Martin Breheny: Decline and fall with the demise of Tyrone and Armagh
Martin Breheny talks to Pete McGrath about the demise of Tyrone and Armagh and the huge task they face to restore the glory days
SIX years ago this month, in what was a truly remarkable turnout for a pre-season game, a crowd of 19,631 paid into Casement Park to enjoy the latest episode in the Armagh v Tyrone saga which had adorned the first half of the decade.
On an overall scale, it wasn't a game of any great significance, but the Red Hand-Orchard rivalry was so intense at the time that it drew spectators from well beyond both counties for a Dr McKenna Cup semi-final.
Tyrone, the reigning All-Ireland champions, won by two points but, by the following July, Armagh were back as Ulster champions for a third successive season.
Two years later, Armagh won their seventh Ulster title in 10 seasons, while Tyrone did even better, skilfully negotiating the qualifier back-roads before powering to All-Ireland success.
At the start of every season, the neighbouring giants were high up the All-Ireland betting lists and, while Tyrone, who won the Ulster title in 2009 and 2010, remained there longer than Armagh, the scene has now changed fairly dramatically.
For the first season in a decade, neither Tyrone (18/1) nor Armagh (50/1) are in the top six on the fancied list. Tyrone have been overtaken by Donegal (16/1) as Ulster's leading contenders for the All-Ireland, while Down, Monaghan and Derry are all ahead of Armagh.
Changed times indeed, especially since both the Tyrone and Armagh underage conveyor belts were working very productively during the seniors' glory days. That was especially true of Tyrone, whose development model was held up as an example for everybody else.
It was generally assumed that the exciting young talent would gradually slot seamlessly into the senior scene, edging out the older brigade, without in any way weakening the overall structure which had been built so carefully in the pre-Mickey Harte days, before he took over and completed the impressive edifice.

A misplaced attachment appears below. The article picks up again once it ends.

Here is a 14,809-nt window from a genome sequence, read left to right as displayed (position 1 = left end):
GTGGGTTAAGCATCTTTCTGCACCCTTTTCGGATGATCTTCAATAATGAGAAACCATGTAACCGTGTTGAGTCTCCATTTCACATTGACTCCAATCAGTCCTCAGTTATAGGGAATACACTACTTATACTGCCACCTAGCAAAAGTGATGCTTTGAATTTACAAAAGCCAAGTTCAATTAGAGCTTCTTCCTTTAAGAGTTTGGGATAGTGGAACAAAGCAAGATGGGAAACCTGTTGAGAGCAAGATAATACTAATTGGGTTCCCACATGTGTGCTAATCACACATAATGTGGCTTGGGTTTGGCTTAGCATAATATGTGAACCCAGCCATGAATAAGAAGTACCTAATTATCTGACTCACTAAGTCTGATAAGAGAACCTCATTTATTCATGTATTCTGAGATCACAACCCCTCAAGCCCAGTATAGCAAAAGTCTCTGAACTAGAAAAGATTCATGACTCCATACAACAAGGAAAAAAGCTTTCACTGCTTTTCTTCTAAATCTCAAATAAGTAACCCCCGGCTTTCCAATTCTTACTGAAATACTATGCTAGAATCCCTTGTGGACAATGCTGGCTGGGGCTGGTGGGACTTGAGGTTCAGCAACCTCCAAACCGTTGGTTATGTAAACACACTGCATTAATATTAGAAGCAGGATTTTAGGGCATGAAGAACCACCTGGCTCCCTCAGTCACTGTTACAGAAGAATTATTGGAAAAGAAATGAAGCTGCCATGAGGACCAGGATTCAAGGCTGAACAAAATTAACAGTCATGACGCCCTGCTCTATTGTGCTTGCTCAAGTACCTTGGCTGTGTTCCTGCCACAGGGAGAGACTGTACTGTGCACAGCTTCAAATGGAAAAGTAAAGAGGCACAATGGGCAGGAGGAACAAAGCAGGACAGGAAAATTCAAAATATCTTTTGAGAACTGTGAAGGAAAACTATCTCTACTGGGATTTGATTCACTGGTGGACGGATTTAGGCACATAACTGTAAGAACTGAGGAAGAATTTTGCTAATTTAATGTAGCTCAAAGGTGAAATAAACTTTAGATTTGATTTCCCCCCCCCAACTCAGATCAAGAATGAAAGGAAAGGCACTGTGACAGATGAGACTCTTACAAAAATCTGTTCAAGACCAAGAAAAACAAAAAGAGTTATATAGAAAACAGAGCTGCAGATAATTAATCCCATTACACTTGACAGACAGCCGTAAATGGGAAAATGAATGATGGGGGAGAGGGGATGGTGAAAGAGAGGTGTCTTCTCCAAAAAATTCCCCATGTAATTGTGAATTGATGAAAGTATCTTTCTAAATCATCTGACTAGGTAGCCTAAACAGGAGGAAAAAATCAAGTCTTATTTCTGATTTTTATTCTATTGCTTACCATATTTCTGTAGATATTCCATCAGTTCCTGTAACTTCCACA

It hasn't run so smoothly, however. Tyrone came up well short against Dublin in each of the last two All-Ireland championships and, having been relegated to Division 2 in 2010, they failed to make an immediate return last season.
Armagh retained Division 1 status (somewhat luckily it must be said) last year, but after beating Down in the championship they lost heavily to Derry in the Ulster semi-final and to Tyrone in the qualifiers.
All of which leaves Armagh and Tyrone -- who between them won all the Ulster titles between 1999 and 2010 in a 7-5 share-out -- facing into an uncertain period.
Tyrone appear better equipped to restore a winning momentum but it's by no means certain.
Pete McGrath, manager of the Down teams that won All-Ireland titles in '91 and '94 and an astute analyst of the football scene, is as intrigued as everybody else about how Tyrone and Armagh will go about restructuring themselves over the next few years.
Significantly, he believes that both are currently behind Donegal and Derry, and doesn't hold out any great hope of an Armagh surge this year.
Tyrone present a more intriguing scenario as they head into the new season without such outstanding warriors as Brian Dooher, Philip Jordan, Enda McGinley and Brian McGuigan, all of whom have retired.
"Tyrone are very much in transition. They have lost a lot of lads who were cast-iron stalwarts for so long, and you don't easily replace them, however good your underage scene might have been over previous years," said McGrath.
"Tyrone have lost four or five guys who were so important to the team for so long -- now change will come and it's a question of how good, how committed and how ready the younger players who will be slotted in really are."